Re:I agree.... (1)

balsy2001 (941953) | more than 7 years ago | (#17478432)

Thanks for the repeating the article.

Re:I agree.... (1)

PFI_Optix (936301) | more than 7 years ago | (#17478792)

It's a matter of balance. Users can't anticipate all of their own needs, much less the needs of thousands of other consumers, but then programmers can't single-handedly design an interface and feature set that meets the wants and needs of all those consumers either.

Look at Office 2007. Microsoft is trying to remove the confusion of menus, option windows, and toolbars by implementing a much more simplified (and hopefully more robust) interface. For the power user, it puts more information on the screen and removes steps in using features. For the newbie, it makes options easier to find and groups them more intuitively--at least that's the theory behind it.

Re:I agree.... (1)

Metasquares (555685) | more than 7 years ago | (#17479044)

It could just be the learning curve of a new interface, but I find the ribbon in Office 2007 annoying, myself. Instead of selecting the desired option from a menu in a fixed location, I now need to figure out which ribbon a command lies under (which doesn't always make sense... why are paragraph settings in "Page Layout", for example?) and then where in that ribbon the command is (you need to do this in a menu as well, but you at least know the general neighborhood of where the item appears). It's replacing one step of indirection with two. Don't even get me started with using keyboard accelerators on the ribbon, either.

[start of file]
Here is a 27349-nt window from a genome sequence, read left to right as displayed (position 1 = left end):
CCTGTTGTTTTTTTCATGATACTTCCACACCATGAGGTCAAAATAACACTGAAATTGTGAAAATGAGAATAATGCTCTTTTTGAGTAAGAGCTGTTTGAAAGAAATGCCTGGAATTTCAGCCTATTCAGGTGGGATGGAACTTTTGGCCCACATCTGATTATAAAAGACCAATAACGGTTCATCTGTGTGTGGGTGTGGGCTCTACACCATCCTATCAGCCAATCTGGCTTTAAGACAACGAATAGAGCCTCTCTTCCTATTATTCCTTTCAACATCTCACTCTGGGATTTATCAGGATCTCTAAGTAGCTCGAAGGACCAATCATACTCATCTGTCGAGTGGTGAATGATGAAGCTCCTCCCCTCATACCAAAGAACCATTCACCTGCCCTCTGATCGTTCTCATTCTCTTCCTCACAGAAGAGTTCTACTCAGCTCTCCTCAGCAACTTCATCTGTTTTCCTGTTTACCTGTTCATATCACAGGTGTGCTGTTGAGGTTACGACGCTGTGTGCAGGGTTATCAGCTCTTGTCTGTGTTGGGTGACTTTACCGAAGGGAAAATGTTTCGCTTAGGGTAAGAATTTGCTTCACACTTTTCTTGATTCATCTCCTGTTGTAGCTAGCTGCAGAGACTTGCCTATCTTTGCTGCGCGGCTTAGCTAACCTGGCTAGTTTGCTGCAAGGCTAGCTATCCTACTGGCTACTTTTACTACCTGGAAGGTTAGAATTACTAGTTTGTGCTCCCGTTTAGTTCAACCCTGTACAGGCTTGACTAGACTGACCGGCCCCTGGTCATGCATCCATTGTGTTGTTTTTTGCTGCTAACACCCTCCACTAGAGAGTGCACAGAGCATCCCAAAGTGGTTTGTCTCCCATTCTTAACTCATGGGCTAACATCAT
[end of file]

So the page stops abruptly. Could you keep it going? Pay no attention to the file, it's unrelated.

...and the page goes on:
Perhaps a good article, but ... (-1, Offtopic)

gardyloo (512791) | more than 7 years ago | (#17478324)

... We should have one called "Why FOX News Sucks". Not that I ever watch the stuff, of course.

Re:Perhaps a good article, but ... (1)

TodMinuit (1026042) | more than 7 years ago | (#17478520)

Not that I ever watch the stuff, of course.
Which is why you have an informed opinion on it.

(How did that post get modded up funny? It's a blatant troll.)

If I know anything... (1)

sottitron (923868) | more than 7 years ago | (#17478332)

If I know anything, I know that the answer has to be completely one or the other. There is no room for the middle ground for anyone. It is completely self evident that software should 'just work' or users are lazy.

Just work? (1)

Anonymous Brave Guy (457657) | more than 7 years ago | (#17478348)

Should software 'just work', or are users too lazy?

Yes, and usually (but it depends on the market).